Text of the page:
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Companies Say Federal Law Already Bans Antigay Discrimination

Second Circuit Courthouse

Fifty major corporations and organizations, including Microsoft, Google, CBS, Viacom, Ben & Jerry’s, Lyft, and Levi Strauss, are urging a federal appeals court to rule that Title VII of the Civil Rights Act of 1964 bans discrimination based on sexual orientation.

The companies filed a friend-of-the-court brief Monday with the U.S. Court of Appeals for the Second Circuit, based in New York City, Reuters reports.

The brief comes in the case Zarda v. Altitude Express, a skydiving company on Long Island. Donald Zarda had claimed the company fired him for telling a customer he was gay. He died in an accident after filing the lawsuit, but his estate is continuing to pursue it.

A three-judge panel of the Second Circuit dismissed the case in April, saying Title VII, which bans sex discrimination, does not cover sexual orientation discrimination. The full court agreed to reconsider the case after the Chicago-based Seventh Circuit became the first court at the federal appellate level to rule that Title VII does indeed cover sexual orientation. Some other courts have reached this conclusion regarding gender identity. President Obama’s administration endorsed an interpretation of Title VII as banning both sexual orientation and gender identity discrimination, as has the Equal Employment Opportunity Commission. Activists have tried for years, without success, to pass a federal law explicitly prohibiting anti-LGBT discrmination — first the Employment Non-Discrimination Act, now the Equality Act.

“The 50 companies and organizations that join this brief share an interest in equality because they know that ending discrimination in the workplace is good for business, their employees, and the economy as a whole,” the brief states. “The below businesses and organizations are committed to the belief that everyone should have the opportunity to earn a living, excel in their profession, and provide for their family free from fear of unequal treatment. Amici listed below support the notion that no one should be passed over for a job, paid less, terminated, or subject to harassment or any other form of discrimination based on nothing more than their sexual orientation. Creating workplaces in which employees are and feel safe from discrimination frees them to do their best work, with substantial benefits for their employers.”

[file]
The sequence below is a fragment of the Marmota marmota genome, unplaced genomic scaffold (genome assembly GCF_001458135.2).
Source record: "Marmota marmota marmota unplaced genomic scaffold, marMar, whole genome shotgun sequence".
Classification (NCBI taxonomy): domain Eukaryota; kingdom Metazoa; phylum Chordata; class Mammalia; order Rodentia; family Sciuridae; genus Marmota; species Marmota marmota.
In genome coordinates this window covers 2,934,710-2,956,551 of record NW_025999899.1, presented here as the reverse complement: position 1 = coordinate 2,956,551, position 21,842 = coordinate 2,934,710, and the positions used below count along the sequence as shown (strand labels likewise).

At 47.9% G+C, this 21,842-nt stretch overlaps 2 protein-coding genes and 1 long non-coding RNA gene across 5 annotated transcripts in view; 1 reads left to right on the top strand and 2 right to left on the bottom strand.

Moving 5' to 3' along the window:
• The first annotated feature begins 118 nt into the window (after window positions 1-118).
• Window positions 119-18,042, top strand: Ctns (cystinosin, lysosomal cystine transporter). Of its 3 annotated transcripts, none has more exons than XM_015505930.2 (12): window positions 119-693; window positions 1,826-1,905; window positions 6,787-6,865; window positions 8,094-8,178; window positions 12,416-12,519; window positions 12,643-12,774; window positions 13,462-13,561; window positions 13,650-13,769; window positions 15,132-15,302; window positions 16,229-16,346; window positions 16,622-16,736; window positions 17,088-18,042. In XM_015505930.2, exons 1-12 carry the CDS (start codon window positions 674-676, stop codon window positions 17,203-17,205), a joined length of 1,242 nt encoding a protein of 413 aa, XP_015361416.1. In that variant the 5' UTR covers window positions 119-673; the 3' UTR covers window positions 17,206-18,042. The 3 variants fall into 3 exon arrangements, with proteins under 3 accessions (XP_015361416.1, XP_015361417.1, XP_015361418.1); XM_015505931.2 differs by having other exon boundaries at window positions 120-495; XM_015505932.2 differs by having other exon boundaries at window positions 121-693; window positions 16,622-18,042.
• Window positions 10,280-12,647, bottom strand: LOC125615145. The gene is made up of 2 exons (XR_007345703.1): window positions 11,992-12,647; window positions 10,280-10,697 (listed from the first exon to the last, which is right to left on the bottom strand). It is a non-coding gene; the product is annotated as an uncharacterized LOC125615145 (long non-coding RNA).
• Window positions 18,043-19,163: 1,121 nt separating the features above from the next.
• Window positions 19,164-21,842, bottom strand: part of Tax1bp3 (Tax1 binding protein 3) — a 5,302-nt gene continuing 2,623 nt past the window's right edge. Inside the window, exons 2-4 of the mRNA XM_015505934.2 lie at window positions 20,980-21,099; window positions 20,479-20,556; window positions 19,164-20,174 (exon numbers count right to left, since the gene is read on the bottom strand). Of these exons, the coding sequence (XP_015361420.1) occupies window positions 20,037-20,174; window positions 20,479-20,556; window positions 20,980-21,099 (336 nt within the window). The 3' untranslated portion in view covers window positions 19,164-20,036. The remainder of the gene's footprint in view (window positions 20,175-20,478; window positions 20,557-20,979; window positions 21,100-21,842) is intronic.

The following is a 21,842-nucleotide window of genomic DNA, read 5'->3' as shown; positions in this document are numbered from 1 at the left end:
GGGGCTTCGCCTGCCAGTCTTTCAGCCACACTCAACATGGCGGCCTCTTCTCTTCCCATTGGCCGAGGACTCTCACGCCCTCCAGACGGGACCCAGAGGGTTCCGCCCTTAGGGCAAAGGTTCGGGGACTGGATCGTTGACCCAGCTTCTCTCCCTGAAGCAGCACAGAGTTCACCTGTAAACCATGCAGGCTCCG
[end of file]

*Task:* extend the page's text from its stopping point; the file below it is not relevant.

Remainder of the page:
They note that antigay discrimination is widespread — in studies, 25 percent of gay workers have reported experiencing it within the previous five years, and 42 percent reported having experienced it over the course of their working lives. Discrimination, the companies add, is more common in states that lack a law banning it — a majority of U.S. states. Having to be in the closet on the job, they say, is bad for employees’ health, and their job performance often suffers. The companies also say that an inclusive, welcoming workplace frequently translates to better financial results.

“Laws that allow discrimination erode our ability to foster vibrant, competitive workforces, which halts growth, creativity, and innovation,” Anna Walker, Levi Strauss’s senior director for policy and advocacy, told the Bloomberg news service.

The companies were brought together for the brief by Freedom for All Americans and are represented by the New York law firm of Quinn Emanuel Urquhart and Sullivan.

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